Fair hearing for Denniston in Environment Court

Forest and Bird deserves every success in its Environment Court case to protect the distinctive coal measures ecosystems and landscapes of the Denniston Plateau. This week the Court began hearing the Society’s appeal against West Coast councils granting resource consents under the RMA to Australian miner, Bathurst Resources’ destructive plans for an open cast coal mine.
The case is particularly important because the Environment Court will give a fair hearing to those using the RMA to advocate for the giant Powelliphanta land snails, the mosaic of wetland, shrubland, forest and sandstone pavement landscapes. That’s more than is likely when the Minister of Conservation considers Bathurst’s application to access conservation land, given her Cabinet colleagues strong support for the mine and their public lobbying on behalf of the mining company.

Prime Minister John Key opened Bathurst’s Wellington office. Inside and outside Parliament, Economic Development Minister, Stephen Joyce and Finance Minister Bill English have repeatedly tried to bully Forest and Bird and other Denniston defenders into dropping their court cases in the Environment Court and the Court of Appeal. These attempts by Ministers to interfere with the course of justice are inappropriate because they are attempting to influence the outcome of legitimate court cases. Appeals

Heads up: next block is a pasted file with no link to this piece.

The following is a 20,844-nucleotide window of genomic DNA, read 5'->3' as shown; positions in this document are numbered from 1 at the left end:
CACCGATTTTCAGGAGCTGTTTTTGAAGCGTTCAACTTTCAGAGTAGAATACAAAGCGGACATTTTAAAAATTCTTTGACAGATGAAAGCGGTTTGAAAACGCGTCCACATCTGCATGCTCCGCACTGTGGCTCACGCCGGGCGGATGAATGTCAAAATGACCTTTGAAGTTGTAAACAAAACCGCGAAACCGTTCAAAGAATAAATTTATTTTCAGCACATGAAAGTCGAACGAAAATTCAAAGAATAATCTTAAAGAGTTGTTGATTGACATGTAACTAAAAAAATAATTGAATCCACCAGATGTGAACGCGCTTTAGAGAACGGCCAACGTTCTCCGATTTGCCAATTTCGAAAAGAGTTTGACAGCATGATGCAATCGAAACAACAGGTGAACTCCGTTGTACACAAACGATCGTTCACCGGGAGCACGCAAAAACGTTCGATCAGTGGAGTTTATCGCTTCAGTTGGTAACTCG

National’s pro mining, anti-environment agenda is obvious in the Ministers’ ignorance of the outstanding biodiversity values of the Denniston Plateau and the fact that the Plateau was protected as conservation land in the late 1980s because of these values while the nearby Stockton Plateau was allocated to Solid Energy’s predecessors.


National’s political agenda is underpinned by the Crown Minerals Amendment Bill which gives the Minister of Energy a new joint decision making role with the Minister of Conservation on applications to access conservation land for mining and prospecting. The Bill also introduces a new “economic benefits” criteria which would make mining applications more likely to be approved.


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